The Pixel 6 and 6 Pro often run hot and have weaker signal than other flagships, among other hardware quirks
The Pixel 6 and 6 Pro might be Google’s “fastest-selling Pixels to date,” but they haven’t been what I’d consider a slam dunk in the hardware department. I’m not talking about aesthetics here: I’m a fan of the camera bar look, personally, though I detest curved displays. To each their own. Looking at the big picture, I think the Pixel 6 and 6 Pro are among the best phones that Google has made — the camera is superb (for stills), and the Tensor chip’s voice typing and dictation capabilities are genuinely next level — but they’re not without some faults. Google has successfully tackled many of the early software bugs, but some lingering hardware concerns remain.
A year in, based on my own time using both devices for extended periods and observations from other owners, these are the main annoyances that I’m hoping Google will address with the about-to-launch Pixel 7 and Pixel 7 Pro.
a:hover]:shadow-highlight-franklin [&>a]:shadow-underline-black dark:[&>a:hover]:shadow-highlight-franklin dark:[&>a]:shadow-underline-white md:text-30″>The Tensor chip runs hot
The Pixel 6 phones sometimes run warm, and it doesn’t take an intense workload to get them feeling like hand warmers after 20 minutes or so. Even normal tasks or casual apps like TikTok can turn up the temperature. It’s not a great look when Samsung and Apple devices stay relatively cool at nearly all times, and the Pixel 6 can get warm for seemingly no reason.
Google has gradually addressed this problem over time; the release of Android 13 went a long way in cooling down both phones. But the heat issue still persists from time to time, and when it happens, the Pixel 6 phones will disable features like the camera flash (or stop charging when plugged in) to ensure safety.
I’m hoping that with the Pixel 7 and 7 Pro, Google has put more of a focus on efficiency and maintaining performance without the thermal issues.
a:hover]:shadow-highlight-franklin [&>a]:shadow-underline-black dark:[&>a:hover]:shadow-highlight-franklin dark:[&>a]:shadow-underline-white md:text-30″>The Pixel 6’s display is a considerable step down from the 6 Pro’s
A difference in resolution, refresh rate (90Hz versus 120Hz) and LTPO technology isn’t all that separates the displays of the Pixel 6 and 6 Pro. At a more fundamental level, it’s obvious that Google chose an inferior OLED panel for the lower-cost device. Brightness, contrast, and uniformity are all better on the 6 Pro across the board. It’s the kind of thing you’d miss if you bought the Pixel 6 and never compared the two, but put them side by side, and the difference is noticeable.
It’d be nice to see Google source a better screen for the Pixel 7, as this really isn’t a tradeoff that other manufacturers make. Samsung’s midrange phones often have excellent displays, and aside from it being just 60Hz, the iPhone 14’s OLED is basically just as nice as the 14 Pro’s. Opting for the (slightly) smaller, more affordable phone shouldn’t mean staring at a worse screen all day.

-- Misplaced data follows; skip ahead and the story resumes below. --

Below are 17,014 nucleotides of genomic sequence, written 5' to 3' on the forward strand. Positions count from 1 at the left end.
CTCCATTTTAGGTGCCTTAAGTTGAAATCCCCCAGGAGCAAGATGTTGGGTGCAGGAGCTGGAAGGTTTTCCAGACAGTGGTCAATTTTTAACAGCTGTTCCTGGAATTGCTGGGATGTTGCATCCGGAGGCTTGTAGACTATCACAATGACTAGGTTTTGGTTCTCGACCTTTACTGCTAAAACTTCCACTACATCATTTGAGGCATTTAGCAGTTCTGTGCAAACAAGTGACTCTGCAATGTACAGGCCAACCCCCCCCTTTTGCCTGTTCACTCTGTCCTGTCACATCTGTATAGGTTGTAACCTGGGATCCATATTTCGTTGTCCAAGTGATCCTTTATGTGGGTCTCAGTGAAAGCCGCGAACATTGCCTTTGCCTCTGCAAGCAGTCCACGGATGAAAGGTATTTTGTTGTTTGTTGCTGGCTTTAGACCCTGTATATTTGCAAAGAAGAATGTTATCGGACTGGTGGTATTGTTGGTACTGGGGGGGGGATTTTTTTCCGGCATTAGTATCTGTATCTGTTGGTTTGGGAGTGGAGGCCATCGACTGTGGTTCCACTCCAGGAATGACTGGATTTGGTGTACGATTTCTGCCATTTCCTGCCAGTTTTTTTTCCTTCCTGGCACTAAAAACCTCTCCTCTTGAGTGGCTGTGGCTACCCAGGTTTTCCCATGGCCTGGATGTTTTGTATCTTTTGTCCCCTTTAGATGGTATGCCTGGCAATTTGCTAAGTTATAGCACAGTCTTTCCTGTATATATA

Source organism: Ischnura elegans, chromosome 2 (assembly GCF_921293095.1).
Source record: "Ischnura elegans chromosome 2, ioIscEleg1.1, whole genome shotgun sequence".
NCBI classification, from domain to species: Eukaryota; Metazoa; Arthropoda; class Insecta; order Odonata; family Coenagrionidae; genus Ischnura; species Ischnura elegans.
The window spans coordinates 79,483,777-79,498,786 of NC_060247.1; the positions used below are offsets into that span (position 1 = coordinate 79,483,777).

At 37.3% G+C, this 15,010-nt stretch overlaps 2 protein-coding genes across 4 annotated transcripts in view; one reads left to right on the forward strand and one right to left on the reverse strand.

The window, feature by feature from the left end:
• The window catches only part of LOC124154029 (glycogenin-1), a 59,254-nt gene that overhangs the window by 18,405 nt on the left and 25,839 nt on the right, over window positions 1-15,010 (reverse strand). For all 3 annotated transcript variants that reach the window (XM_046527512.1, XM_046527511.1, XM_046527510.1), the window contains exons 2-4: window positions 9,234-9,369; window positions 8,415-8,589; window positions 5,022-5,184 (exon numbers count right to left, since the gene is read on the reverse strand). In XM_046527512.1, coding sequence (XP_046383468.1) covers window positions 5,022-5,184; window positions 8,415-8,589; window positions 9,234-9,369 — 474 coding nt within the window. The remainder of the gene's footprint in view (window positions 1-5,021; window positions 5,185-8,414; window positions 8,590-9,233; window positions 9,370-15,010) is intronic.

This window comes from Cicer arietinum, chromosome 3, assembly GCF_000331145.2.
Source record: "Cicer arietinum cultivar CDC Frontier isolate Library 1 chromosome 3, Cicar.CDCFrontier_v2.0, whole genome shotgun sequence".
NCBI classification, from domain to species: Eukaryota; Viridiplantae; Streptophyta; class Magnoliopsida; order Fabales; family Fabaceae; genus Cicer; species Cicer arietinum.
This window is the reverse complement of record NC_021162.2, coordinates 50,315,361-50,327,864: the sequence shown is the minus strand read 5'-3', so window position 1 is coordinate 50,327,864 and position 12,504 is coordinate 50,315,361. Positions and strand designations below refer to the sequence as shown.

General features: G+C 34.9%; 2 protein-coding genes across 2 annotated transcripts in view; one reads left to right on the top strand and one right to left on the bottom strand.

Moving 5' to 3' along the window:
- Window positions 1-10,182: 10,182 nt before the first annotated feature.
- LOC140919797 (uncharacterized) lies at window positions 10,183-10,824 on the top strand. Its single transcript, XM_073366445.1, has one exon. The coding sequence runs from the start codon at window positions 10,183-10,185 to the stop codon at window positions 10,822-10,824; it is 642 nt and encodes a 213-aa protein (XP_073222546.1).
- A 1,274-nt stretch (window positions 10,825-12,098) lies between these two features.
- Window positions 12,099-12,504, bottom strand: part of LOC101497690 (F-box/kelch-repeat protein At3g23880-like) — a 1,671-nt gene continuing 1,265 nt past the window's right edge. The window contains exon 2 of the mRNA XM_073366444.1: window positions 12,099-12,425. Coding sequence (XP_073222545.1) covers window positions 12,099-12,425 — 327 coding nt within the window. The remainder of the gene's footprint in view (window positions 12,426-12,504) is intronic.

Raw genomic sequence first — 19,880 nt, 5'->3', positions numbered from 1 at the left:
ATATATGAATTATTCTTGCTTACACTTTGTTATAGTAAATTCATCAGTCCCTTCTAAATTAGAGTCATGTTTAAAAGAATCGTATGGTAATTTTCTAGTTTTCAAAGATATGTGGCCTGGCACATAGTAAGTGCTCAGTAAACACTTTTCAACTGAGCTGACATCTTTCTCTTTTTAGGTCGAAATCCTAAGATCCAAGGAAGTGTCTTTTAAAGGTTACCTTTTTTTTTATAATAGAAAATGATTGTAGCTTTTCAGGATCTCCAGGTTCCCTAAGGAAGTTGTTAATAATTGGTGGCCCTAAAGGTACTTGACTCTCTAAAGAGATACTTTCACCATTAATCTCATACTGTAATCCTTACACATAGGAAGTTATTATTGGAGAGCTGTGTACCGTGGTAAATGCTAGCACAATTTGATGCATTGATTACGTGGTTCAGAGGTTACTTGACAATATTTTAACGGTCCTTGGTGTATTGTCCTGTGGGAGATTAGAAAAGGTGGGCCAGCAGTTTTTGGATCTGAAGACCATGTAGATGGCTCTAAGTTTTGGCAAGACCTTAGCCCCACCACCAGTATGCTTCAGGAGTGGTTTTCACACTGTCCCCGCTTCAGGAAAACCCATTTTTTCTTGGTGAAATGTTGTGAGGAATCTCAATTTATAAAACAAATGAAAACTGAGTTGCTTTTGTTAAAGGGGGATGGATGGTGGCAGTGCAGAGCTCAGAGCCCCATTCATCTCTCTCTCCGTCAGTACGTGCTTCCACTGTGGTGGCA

a:hover]:shadow-highlight-franklin [&>a]:shadow-underline-black dark:[&>a:hover]:shadow-highlight-franklin dark:[&>a]:shadow-underline-white md:text-30″>Google needs to fix the signal strength
A frequent complaint about the Pixel 6 lineup has been that they regularly exhibit weaker cellular connectivity compared to other flagship smartphones — and past Pixels, for that matter. This seems to be a direct result of the Samsung modem that Google built into the devices, which was already fairly out of date when the phones were announced.
If you’ve got strong signal in your area, it’s possible you haven’t encountered any problems. But weak signal strength has been among the leading critiques of the Pixel 6 and 6 Pro, so hopefully Google will swap to a newer modem with the 7 duo.
a:hover]:shadow-highlight-franklin [&>a]:shadow-underline-black dark:[&>a:hover]:shadow-highlight-franklin dark:[&>a]:shadow-underline-white md:text-30″>Faster charging would be nice
The Pixel 6 and 6 Pro simply can’t juice up their batteries as quickly as competing flagship phones in 2022. It’s nothing I’d consider intolerable, but they don’t even meet Google’s own advertised “30 watt” wired charging. The company says it aims “to strike a balance between battery life, longevity and fast charging,” but OnePlus, Samsung, Apple, and other phone makers have Google beat in this department. And temperature plays a role here, too, so when the Pixel 6 heats up, that’s not going to do any favors for its overall recharge time.
a:hover]:shadow-highlight-franklin [&>a]:shadow-underline-black dark:[&>a:hover]:shadow-highlight-franklin dark:[&>a]:shadow-underline-white md:text-30″>About that fingerprint scanner…
Personally, I haven’t had many issues or misreads with the under-display fingerprint sensors on the Pixel 6 and 6 Pro, but I know many people haven’t been as fortunate. Google has made numerous attempts to improve and speed up the fingerprint unlock process with software updates. Will things get faster with the Pixel 7? We’ll find out soon. But either way, it seems Google might add face unlock as a convenient backup option. I still miss the much faster, more accurate fingerprint scanner that was on the back of past Pixel phones.
Google will share all the details on the Pixel 7, 7 Pro, and Pixel Watch at tomorrow’s hardware event. We’ll be live blogging the announcements as they come in, but you should also stay tuned for our full reviews of the new devices for any insight on what fixes and improvements Google has made year over year.